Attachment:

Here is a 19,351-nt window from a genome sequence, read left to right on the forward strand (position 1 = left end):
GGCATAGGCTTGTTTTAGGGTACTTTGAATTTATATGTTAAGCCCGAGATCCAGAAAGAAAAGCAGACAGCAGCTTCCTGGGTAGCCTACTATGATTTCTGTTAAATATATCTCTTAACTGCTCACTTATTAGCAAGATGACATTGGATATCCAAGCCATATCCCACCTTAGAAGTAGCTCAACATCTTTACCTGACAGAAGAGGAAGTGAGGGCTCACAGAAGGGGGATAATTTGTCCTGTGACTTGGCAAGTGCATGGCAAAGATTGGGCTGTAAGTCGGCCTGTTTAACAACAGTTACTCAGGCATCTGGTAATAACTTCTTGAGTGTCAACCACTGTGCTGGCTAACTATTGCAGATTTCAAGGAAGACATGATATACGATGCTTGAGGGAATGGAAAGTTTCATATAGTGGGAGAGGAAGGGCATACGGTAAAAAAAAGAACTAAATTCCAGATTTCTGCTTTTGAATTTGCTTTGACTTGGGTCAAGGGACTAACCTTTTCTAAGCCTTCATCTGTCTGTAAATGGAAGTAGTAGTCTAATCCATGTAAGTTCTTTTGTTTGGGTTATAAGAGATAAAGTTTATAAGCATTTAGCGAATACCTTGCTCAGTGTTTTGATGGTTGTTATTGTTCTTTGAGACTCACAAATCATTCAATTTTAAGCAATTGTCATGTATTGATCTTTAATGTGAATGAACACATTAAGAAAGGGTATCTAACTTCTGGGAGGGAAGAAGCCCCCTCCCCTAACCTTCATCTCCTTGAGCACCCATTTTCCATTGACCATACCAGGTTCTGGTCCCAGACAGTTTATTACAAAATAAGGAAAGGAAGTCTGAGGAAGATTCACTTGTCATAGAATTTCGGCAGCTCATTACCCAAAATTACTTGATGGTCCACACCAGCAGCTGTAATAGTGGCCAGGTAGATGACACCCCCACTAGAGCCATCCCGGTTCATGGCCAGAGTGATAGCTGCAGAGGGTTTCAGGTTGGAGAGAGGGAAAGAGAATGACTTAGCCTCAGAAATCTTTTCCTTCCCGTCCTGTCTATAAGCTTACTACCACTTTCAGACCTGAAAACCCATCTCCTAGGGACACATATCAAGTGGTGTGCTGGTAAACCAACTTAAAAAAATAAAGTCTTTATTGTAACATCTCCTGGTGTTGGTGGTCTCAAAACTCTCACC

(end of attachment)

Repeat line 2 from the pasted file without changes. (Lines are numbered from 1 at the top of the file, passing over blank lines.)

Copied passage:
GGCATAGGCTTGTTTTAGGGTACTTTGAATTTATATGTTAAGCCCGAGATCCAGAAAGAAAAGCAGACAGCAGCTTCCTGGGTAGCCTACTATGATTTCTGTTAAATATATCTCTTAACTGCTCACTTATTAGCAAGATGACATTGGATATCCAAGCCATATCCCACCTTAGAAGTAGCTCAACATCTTTACCTGACAGAAGAGGAAGTGAGGGCTCACAGAAGGGGGATAATTTGTCCTGTGACTTGGCAAGTGCATGGCAAAGATTGGGCTGTAAGTCGGCCTGTTTAACAACAGTTACTCAGGCATCTGGTAATAACTTCTTGAGTGTCAACCACTGTGCTGGCTAACTATTGCAGATTTCAAGGAAGACATGATATACGATGCTTGAGGGAATGGAAAGTTTCATATAGTGGGAGAGGAAGGGCATACGGTAAAAAAAAGAACTAAATTCCAGATTTCTGCTTTTGAATTTGCTTTGACTTGGGTCAAGGGACTAACCTTTTCTAAGCCTTCATCTGTCTGTAAATGGAAGTAGTAGTCTAATCCATGTAAGTTCTTTTGTTTGGGTTATAAGAGATAAAGTTTATAAGCATTTAGCGAATACCTTGCTCAGTGTTTTGATGGTTGTTATTGTTCTTTGAGACTCACAAATCATTCAATTTTAAGCAATTGTCATGTATTGATCTTTAATGTGAATGAACACATTAAGAAAGGGTATCTAACTTCTGGGAGGGAAGAAGCCCCCTCCCCTAACCTTCATCTCCTTGAGCACCCATTTTCCATTGACCATACCAGGTTCTGGTCCCAGACAGTTTATTACAAAATAAGGAAAGGAAGTCTGAGGAAGATTCACTTGTCATAGAATTTCGGCAGCTCATTACCCAAAATTACTTGATGGTCCACACCAGCAGCTGTAATAGTGGCCAGGTAGATGACACCCCCACTAGAGCCATCCCGGTTCATGGCCAGAGTGATAGCTGCAGAGGGTTTCAGGTTGGAGAGAGGGAAAGAGAATGACTTAGCCTCAGAAATCTTTTCCTTCCCGTCCTGTCTATAAGCTTACTACCACTTTCAGACCTGAAAACCCATCTCCTAGGGACACATATCAAGTGGTGTGCTGGTAAACCAACTTAAAAAAATAAAGTCTTTATTGTAACATCTCCTGGTGTTGGTGGTCTCAAAACTCTCACC